Shoe Box Living: Through the Eyes of a Child is a brilliant project done with the children of a primary school in Peckham, one of London's most deprived areas.
"125 children aged between 8 and 10 were given a shoe box and asked to recreate their bedroom, or a room from their home, and to write a few sentences about it. The boxes were then stacked end to end to form an imposing tower block installation, encased in perspex and mounted on wheels... Each shoe box provides a charming, thought-provoking and frequently surprising insight into vulnerable children's lives. It is as if they have each granted us permission to enter their private worlds, and to witness life from their perspective."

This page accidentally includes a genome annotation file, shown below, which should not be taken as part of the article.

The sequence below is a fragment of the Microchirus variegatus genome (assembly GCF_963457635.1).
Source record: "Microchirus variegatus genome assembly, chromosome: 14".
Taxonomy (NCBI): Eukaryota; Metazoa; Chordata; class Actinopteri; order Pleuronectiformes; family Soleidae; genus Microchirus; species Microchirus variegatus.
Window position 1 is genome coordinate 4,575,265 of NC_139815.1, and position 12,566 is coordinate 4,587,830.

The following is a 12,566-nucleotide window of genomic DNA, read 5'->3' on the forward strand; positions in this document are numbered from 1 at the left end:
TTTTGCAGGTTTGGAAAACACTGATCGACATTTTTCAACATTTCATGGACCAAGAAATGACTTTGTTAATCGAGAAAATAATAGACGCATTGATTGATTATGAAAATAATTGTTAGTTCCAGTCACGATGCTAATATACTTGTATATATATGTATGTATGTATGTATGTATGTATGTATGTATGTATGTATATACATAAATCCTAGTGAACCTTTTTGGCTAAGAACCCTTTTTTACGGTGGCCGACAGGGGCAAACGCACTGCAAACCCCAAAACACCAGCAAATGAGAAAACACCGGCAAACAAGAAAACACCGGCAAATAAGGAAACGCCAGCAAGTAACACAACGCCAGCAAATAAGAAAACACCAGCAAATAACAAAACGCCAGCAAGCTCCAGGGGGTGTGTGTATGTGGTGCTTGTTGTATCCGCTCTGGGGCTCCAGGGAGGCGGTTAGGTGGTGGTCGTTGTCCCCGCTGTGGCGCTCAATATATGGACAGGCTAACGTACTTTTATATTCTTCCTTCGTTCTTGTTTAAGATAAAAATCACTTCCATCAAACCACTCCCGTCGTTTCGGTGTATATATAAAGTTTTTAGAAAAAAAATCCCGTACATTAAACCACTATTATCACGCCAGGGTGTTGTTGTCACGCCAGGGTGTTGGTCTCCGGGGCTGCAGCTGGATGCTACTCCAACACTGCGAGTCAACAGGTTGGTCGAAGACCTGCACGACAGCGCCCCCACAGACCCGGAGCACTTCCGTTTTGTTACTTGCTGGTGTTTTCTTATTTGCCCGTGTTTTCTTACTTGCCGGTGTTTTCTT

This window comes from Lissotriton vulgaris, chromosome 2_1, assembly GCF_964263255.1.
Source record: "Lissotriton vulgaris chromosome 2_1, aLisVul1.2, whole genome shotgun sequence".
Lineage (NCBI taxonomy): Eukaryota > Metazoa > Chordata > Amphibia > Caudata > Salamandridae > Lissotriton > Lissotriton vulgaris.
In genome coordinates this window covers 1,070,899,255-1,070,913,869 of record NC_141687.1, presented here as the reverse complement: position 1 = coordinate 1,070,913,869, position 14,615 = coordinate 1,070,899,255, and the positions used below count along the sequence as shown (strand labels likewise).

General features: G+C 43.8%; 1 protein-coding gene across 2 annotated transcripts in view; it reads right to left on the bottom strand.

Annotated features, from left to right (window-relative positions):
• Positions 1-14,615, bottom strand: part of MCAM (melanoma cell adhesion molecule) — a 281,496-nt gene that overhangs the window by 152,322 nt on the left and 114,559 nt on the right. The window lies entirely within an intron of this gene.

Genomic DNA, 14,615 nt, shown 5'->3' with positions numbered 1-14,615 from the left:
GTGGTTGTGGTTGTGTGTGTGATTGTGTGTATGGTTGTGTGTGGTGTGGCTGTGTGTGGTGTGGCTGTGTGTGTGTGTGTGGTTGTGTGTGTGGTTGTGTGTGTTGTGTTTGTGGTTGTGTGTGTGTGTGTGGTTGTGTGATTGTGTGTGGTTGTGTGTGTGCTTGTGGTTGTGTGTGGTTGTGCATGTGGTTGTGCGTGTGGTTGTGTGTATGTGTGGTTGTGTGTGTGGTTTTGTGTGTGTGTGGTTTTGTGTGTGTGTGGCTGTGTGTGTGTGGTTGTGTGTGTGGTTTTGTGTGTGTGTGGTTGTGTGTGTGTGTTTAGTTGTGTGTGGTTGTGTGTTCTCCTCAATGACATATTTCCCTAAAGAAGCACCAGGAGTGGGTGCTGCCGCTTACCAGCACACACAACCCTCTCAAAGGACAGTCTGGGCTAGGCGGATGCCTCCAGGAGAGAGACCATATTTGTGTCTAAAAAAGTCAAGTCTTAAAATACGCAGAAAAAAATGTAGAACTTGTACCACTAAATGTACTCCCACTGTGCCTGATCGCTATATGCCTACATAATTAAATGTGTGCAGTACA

"This is the room I share with my two cousins and my two dogs. One's a Staff and the other is a Bulldog. The dogs protect you from danger. I've put curtains to keep you away from bugs and insects."
"I sleep on the floor. I am watching my baby brother so he doesn't fall out of bed. I cook his food. My mum is not lazy she just teaching me. I like sleeping on the floor anyway. I made the rice for us, and if my mum goes out I change my brother's nappy."
I am particularly moved by this work. In those few words, the child unintentionally reveals so much of his/her life: the weight of responsibility, the desire to protect his/her mother and brother, and the self-sacrifice necessitated by poverty.